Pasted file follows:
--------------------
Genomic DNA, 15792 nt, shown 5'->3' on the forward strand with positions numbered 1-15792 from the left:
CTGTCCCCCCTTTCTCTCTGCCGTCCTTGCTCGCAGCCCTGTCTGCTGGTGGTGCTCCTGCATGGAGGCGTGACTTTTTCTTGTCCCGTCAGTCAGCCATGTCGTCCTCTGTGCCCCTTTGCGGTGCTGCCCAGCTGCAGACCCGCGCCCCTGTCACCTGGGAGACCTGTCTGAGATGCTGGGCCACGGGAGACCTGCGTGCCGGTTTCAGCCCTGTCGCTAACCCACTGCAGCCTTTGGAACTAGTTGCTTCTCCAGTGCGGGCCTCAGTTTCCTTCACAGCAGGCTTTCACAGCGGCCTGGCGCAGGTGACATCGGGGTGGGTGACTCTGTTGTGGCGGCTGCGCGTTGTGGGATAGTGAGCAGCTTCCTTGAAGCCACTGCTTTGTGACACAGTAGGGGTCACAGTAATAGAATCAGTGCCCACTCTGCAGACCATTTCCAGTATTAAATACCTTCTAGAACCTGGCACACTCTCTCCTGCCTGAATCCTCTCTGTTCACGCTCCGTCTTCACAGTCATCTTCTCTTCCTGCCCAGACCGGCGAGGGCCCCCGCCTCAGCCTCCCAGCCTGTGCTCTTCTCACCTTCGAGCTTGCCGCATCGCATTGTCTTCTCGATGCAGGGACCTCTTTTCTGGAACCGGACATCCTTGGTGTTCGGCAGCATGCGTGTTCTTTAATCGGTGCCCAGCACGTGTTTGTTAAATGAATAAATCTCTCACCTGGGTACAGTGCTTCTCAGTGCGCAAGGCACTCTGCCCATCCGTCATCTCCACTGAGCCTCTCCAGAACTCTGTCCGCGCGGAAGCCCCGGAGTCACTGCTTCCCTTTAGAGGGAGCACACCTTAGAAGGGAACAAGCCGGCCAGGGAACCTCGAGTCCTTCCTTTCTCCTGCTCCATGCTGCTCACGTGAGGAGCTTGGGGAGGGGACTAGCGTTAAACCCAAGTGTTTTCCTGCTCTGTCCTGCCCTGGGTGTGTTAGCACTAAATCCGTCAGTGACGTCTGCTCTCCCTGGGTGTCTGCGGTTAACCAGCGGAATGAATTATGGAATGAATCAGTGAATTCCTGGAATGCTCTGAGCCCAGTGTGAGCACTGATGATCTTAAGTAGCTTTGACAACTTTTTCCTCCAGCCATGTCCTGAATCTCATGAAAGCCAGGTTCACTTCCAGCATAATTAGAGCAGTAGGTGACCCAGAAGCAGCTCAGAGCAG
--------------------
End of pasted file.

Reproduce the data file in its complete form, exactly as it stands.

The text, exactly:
Genomic DNA, 15792 nt, shown 5'->3' on the forward strand with positions numbered 1-15792 from the left:
CTGTCCCCCCTTTCTCTCTGCCGTCCTTGCTCGCAGCCCTGTCTGCTGGTGGTGCTCCTGCATGGAGGCGTGACTTTTTCTTGTCCCGTCAGTCAGCCATGTCGTCCTCTGTGCCCCTTTGCGGTGCTGCCCAGCTGCAGACCCGCGCCCCTGTCACCTGGGAGACCTGTCTGAGATGCTGGGCCACGGGAGACCTGCGTGCCGGTTTCAGCCCTGTCGCTAACCCACTGCAGCCTTTGGAACTAGTTGCTTCTCCAGTGCGGGCCTCAGTTTCCTTCACAGCAGGCTTTCACAGCGGCCTGGCGCAGGTGACATCGGGGTGGGTGACTCTGTTGTGGCGGCTGCGCGTTGTGGGATAGTGAGCAGCTTCCTTGAAGCCACTGCTTTGTGACACAGTAGGGGTCACAGTAATAGAATCAGTGCCCACTCTGCAGACCATTTCCAGTATTAAATACCTTCTAGAACCTGGCACACTCTCTCCTGCCTGAATCCTCTCTGTTCACGCTCCGTCTTCACAGTCATCTTCTCTTCCTGCCCAGACCGGCGAGGGCCCCCGCCTCAGCCTCCCAGCCTGTGCTCTTCTCACCTTCGAGCTTGCCGCATCGCATTGTCTTCTCGATGCAGGGACCTCTTTTCTGGAACCGGACATCCTTGGTGTTCGGCAGCATGCGTGTTCTTTAATCGGTGCCCAGCACGTGTTTGTTAAATGAATAAATCTCTCACCTGGGTACAGTGCTTCTCAGTGCGCAAGGCACTCTGCCCATCCGTCATCTCCACTGAGCCTCTCCAGAACTCTGTCCGCGCGGAAGCCCCGGAGTCACTGCTTCCCTTTAGAGGGAGCACACCTTAGAAGGGAACAAGCCGGCCAGGGAACCTCGAGTCCTTCCTTTCTCCTGCTCCATGCTGCTCACGTGAGGAGCTTGGGGAGGGGACTAGCGTTAAACCCAAGTGTTTTCCTGCTCTGTCCTGCCCTGGGTGTGTTAGCACTAAATCCGTCAGTGACGTCTGCTCTCCCTGGGTGTCTGCGGTTAACCAGCGGAATGAATTATGGAATGAATCAGTGAATTCCTGGAATGCTCTGAGCCCAGTGTGAGCACTGATGATCTTAAGTAGCTTTGACAACTTTTTCCTCCAGCCATGTCCTGAATCTCATGAAAGCCAGGTTCACTTCCAGCATAATTAGAGCAGTAGGTGACCCAGAAGCAGCTCAGAGCAG